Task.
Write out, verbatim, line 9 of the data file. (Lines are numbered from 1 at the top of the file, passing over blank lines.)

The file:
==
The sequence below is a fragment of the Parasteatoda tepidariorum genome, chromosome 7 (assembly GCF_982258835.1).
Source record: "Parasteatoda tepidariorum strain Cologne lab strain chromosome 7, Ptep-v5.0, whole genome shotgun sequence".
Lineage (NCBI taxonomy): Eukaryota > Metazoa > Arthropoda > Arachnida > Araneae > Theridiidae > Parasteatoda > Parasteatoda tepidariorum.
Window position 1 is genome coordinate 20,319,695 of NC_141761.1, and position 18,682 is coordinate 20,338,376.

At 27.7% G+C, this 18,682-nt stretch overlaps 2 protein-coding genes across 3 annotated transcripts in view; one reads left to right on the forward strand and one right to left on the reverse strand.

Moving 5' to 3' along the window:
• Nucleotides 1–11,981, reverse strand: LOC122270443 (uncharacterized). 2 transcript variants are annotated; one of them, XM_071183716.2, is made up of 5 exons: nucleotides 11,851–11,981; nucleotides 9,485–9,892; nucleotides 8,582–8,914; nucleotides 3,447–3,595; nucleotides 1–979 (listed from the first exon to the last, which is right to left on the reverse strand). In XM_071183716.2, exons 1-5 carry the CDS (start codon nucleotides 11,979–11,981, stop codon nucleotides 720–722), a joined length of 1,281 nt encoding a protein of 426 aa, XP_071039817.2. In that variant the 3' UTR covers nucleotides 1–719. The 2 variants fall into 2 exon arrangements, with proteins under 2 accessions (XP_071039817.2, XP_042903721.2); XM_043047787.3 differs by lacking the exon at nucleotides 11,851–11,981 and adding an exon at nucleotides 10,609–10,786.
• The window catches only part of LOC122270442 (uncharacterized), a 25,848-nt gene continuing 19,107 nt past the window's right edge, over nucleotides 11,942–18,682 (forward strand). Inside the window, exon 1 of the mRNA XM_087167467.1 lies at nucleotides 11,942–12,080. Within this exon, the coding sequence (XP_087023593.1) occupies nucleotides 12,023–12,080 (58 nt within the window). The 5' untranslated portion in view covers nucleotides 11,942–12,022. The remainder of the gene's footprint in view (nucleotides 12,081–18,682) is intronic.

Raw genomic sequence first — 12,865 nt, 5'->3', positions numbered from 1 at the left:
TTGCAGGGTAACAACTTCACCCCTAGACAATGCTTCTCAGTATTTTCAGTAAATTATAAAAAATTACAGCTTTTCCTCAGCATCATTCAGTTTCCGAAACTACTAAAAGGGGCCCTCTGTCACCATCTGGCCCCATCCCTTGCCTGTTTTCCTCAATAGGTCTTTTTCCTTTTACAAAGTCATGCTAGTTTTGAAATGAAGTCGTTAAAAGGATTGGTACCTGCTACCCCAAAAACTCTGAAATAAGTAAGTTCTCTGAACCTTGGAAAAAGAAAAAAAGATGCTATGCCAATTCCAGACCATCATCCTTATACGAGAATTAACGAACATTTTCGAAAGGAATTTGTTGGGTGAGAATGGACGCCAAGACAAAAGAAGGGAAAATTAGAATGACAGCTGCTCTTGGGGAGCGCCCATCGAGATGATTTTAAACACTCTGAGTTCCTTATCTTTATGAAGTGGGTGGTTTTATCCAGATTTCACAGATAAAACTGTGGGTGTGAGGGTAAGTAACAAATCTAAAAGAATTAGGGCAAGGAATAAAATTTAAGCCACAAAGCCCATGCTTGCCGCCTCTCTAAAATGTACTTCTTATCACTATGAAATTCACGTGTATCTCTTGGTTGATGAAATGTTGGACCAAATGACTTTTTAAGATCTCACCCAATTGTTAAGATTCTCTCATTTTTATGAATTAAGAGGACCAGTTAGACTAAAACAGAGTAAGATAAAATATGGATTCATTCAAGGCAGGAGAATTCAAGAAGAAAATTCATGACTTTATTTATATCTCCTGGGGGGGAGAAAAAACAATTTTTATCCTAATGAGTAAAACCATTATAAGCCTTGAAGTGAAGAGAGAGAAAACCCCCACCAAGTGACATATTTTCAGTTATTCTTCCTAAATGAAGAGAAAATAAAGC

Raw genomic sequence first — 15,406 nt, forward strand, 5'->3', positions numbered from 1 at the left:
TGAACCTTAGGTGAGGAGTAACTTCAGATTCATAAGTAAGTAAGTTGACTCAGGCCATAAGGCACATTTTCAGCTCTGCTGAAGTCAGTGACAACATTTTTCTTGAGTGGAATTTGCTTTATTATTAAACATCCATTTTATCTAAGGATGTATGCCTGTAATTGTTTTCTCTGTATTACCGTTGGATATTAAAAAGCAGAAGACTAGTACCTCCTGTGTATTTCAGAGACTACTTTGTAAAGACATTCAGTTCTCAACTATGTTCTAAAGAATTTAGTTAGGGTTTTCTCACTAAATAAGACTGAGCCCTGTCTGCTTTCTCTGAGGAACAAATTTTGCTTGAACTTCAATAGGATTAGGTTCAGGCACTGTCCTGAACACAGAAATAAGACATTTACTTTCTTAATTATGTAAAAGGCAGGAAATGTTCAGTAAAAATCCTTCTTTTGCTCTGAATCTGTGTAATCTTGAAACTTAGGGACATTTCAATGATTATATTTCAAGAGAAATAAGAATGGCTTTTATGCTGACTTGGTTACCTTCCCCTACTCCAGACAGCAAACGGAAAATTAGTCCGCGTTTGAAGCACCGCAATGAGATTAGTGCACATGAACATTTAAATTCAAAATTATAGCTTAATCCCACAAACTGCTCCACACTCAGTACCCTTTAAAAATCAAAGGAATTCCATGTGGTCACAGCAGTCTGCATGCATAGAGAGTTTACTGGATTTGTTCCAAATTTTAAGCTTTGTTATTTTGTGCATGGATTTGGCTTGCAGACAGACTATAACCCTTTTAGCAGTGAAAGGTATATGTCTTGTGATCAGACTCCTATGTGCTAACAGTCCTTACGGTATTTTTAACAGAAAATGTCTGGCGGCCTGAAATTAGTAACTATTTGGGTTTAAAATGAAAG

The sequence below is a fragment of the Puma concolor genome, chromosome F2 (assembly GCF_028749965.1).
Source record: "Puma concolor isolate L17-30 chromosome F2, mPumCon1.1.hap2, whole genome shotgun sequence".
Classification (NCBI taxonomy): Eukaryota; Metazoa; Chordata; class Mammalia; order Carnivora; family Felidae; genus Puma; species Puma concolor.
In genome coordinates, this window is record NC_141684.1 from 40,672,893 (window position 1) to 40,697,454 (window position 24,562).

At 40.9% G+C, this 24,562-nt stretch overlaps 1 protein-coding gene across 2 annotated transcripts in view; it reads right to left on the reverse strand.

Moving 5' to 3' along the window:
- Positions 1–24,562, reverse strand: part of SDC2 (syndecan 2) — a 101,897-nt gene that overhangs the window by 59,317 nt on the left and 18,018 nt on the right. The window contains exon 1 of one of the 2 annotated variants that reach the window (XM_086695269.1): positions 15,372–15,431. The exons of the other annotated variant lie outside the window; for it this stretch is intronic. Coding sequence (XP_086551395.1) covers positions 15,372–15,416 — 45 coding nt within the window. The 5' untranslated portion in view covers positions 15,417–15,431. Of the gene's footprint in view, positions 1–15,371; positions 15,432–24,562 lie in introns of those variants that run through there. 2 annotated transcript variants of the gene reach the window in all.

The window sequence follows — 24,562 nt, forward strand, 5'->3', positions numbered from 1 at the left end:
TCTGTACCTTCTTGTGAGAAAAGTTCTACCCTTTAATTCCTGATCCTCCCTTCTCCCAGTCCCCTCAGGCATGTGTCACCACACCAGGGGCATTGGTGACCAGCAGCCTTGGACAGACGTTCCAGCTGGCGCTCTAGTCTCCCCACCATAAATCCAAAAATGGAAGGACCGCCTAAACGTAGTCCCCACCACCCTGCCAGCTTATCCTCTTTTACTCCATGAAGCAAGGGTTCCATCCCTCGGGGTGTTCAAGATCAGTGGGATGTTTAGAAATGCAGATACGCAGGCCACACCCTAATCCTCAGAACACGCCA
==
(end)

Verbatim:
Raw genomic sequence first — 12,865 nt, 5'->3', positions numbered from 1 at the left: